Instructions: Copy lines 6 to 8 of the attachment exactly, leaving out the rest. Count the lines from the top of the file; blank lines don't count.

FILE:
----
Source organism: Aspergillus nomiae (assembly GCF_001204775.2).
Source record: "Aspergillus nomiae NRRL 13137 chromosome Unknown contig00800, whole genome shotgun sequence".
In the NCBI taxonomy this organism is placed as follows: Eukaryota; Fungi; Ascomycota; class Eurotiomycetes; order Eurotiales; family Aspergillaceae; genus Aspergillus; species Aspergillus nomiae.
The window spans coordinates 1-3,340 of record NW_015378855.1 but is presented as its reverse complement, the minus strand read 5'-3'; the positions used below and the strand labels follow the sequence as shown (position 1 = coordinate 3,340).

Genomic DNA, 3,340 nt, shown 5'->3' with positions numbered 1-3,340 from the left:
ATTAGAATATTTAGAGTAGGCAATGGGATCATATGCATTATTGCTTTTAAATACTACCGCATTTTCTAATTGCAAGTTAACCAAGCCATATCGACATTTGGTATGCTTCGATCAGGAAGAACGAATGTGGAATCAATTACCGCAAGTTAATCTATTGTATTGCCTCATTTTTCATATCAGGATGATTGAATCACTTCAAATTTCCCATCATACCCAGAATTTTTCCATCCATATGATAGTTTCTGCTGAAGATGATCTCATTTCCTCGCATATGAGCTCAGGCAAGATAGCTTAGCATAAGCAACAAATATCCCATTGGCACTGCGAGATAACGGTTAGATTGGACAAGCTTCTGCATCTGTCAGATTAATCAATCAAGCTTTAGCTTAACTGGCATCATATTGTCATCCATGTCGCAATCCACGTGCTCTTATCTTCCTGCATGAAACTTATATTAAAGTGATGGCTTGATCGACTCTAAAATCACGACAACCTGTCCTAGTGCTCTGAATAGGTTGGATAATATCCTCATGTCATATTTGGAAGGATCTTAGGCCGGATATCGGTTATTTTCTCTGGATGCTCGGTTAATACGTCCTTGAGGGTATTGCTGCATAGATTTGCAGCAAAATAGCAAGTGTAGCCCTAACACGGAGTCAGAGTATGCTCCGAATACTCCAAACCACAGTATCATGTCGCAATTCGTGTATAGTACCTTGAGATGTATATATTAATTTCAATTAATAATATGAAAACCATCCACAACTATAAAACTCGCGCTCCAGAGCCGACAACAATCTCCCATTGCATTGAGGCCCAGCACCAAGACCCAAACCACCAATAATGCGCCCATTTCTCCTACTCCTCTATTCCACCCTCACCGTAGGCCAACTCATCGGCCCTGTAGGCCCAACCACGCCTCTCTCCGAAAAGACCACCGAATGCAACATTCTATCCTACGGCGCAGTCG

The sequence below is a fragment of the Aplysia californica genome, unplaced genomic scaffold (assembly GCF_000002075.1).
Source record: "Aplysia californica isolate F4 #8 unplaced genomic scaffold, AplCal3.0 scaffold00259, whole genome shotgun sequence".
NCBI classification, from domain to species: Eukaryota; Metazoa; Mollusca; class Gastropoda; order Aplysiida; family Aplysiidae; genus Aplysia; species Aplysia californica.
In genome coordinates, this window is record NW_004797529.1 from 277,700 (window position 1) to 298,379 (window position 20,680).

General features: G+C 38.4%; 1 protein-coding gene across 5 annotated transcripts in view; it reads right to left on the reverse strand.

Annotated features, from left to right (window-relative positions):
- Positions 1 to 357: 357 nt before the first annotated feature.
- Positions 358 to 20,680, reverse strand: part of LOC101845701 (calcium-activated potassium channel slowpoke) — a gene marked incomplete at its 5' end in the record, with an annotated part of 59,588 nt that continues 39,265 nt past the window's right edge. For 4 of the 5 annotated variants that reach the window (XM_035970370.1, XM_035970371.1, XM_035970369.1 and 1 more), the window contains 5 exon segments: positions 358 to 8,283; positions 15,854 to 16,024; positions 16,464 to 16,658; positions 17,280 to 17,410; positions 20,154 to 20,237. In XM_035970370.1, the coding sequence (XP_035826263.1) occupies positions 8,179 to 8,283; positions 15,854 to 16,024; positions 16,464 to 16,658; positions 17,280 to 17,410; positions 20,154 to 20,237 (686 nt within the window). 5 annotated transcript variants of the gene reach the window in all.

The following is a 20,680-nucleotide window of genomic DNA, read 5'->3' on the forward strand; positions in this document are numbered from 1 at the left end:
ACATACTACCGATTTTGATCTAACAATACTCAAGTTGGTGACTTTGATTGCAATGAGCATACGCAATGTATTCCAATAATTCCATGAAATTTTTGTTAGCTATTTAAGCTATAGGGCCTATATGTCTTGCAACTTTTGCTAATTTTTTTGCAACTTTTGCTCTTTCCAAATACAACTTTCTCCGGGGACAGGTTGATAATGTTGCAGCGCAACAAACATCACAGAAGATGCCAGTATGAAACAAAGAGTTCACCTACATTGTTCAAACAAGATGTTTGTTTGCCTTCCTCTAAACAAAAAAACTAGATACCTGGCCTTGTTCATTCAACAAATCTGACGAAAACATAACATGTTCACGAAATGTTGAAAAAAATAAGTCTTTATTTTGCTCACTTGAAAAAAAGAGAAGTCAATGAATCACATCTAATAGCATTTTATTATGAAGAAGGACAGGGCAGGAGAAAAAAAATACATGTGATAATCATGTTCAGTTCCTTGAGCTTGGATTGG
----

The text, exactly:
ATTAGAATATTTAGAGTAGGCAATGGGATCATATGCATTATTGCTTTTAAATACTACCGCATTTTCTAATTGCAAGTTAACCAAGCCATATCGACATTTGGTATGCTTCGATCAGGAAGAACGAATGTGGAATCAATTACCGCAAGTTAATCTATTGTATTGCCTCATTTTTCATATCAGGATGATTGAATCACTTCAAATTTCCCATCATACCCAGAATTTTTCCATCCATATGATAGTTTCTGCTGAAGATGATCTCATTTCCTCGCATATGAGCTCAGGCAAGATAGCTTAGCATAAGCAACAAATATCCCATTGGCACTGCGAGATAACGGTTAGATTGGACAAGCTTCTGCATCTGTCAGATTAATCAATCAAGCTTTAGCTTAACTGGCATCATATTGTCATCCATGTCGCAATCCACGTGCTCTTATCTTCCTGCATGAAACTTATATTAAAGTGATGGCTTGATCGACTCTAAAATCACGACAACCTGTCCTAGTGCTCTGAATAGGTTGGATAATATCCTCATGTCATATTTGGAAGGATCTTAGGCCGGATATCGGTTATTTTCTCTGGATGCTCGGTTAATACGTCCTTGAGGGTATTGCTGCATAGATTTGCAGCAAAATAGCAAGTGTAGCCCTAACACGGAGTCAGAGTATGCTCCGAATACTCCAAACCACAGTATCATGTCGCAATTCGTGTATAGTACCTTGAGATGTATATATTAATTTCAATTAATAATATGAAAACCATCCACAACTATAAAACTCGCGCTCCAGAGCCGACAACAATCTCCCATTGCATTGAGGCCCAGCACCAAGACCCAAACCACCAATAATGCGCCCATTTCTCCTACTCCTCTATTCCACCCTCACCGTAGGCCAACTCATCGGCCCTGTAGGCCCAACCACGCCTCTCTCCGAAAAGACCACCGAATGCAACATTCTATCCTACGGCGCAGTCG

The sequence below is a fragment of the Aplysia californica genome, unplaced genomic scaffold (assembly GCF_000002075.1).
Source record: "Aplysia californica isolate F4 #8 unplaced genomic scaffold, AplCal3.0 scaffold00259, whole genome shotgun sequence".